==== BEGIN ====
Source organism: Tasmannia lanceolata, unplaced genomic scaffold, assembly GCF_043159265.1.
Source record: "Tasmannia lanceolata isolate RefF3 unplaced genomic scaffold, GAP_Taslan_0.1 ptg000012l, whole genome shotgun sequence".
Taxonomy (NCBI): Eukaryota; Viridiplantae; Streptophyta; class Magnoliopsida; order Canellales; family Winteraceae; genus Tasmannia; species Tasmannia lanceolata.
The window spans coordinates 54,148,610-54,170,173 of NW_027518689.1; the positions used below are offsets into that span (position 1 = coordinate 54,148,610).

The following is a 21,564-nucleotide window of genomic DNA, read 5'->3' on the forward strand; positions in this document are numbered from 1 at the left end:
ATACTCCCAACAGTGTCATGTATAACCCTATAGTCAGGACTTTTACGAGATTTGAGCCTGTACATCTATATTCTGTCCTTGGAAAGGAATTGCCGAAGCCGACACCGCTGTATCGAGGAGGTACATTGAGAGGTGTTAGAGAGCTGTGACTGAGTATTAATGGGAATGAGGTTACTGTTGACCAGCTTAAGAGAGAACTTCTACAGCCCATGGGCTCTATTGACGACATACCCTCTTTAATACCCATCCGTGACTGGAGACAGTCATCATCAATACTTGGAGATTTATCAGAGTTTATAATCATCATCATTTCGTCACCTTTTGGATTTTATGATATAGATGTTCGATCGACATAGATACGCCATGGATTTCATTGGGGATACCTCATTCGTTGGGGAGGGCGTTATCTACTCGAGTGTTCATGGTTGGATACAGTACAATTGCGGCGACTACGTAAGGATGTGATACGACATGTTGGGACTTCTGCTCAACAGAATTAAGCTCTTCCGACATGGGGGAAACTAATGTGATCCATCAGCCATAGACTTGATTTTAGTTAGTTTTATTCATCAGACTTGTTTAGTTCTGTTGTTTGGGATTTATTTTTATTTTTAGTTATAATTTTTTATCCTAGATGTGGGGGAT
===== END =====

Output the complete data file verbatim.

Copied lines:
Source organism: Tasmannia lanceolata, unplaced genomic scaffold, assembly GCF_043159265.1.
Source record: "Tasmannia lanceolata isolate RefF3 unplaced genomic scaffold, GAP_Taslan_0.1 ptg000012l, whole genome shotgun sequence".
Taxonomy (NCBI): Eukaryota; Viridiplantae; Streptophyta; class Magnoliopsida; order Canellales; family Winteraceae; genus Tasmannia; species Tasmannia lanceolata.
The window spans coordinates 54,148,610-54,170,173 of NW_027518689.1; the positions used below are offsets into that span (position 1 = coordinate 54,148,610).

The following is a 21,564-nucleotide window of genomic DNA, read 5'->3' on the forward strand; positions in this document are numbered from 1 at the left end:
ATACTCCCAACAGTGTCATGTATAACCCTATAGTCAGGACTTTTACGAGATTTGAGCCTGTACATCTATATTCTGTCCTTGGAAAGGAATTGCCGAAGCCGACACCGCTGTATCGAGGAGGTACATTGAGAGGTGTTAGAGAGCTGTGACTGAGTATTAATGGGAATGAGGTTACTGTTGACCAGCTTAAGAGAGAACTTCTACAGCCCATGGGCTCTATTGACGACATACCCTCTTTAATACCCATCCGTGACTGGAGACAGTCATCATCAATACTTGGAGATTTATCAGAGTTTATAATCATCATCATTTCGTCACCTTTTGGATTTTATGATATAGATGTTCGATCGACATAGATACGCCATGGATTTCATTGGGGATACCTCATTCGTTGGGGAGGGCGTTATCTACTCGAGTGTTCATGGTTGGATACAGTACAATTGCGGCGACTACGTAAGGATGTGATACGACATGTTGGGACTTCTGCTCAACAGAATTAAGCTCTTCCGACATGGGGGAAACTAATGTGATCCATCAGCCATAGACTTGATTTTAGTTAGTTTTATTCATCAGACTTGTTTAGTTCTGTTGTTTGGGATTTATTTTTATTTTTAGTTATAATTTTTTATCCTAGATGTGGGGGAT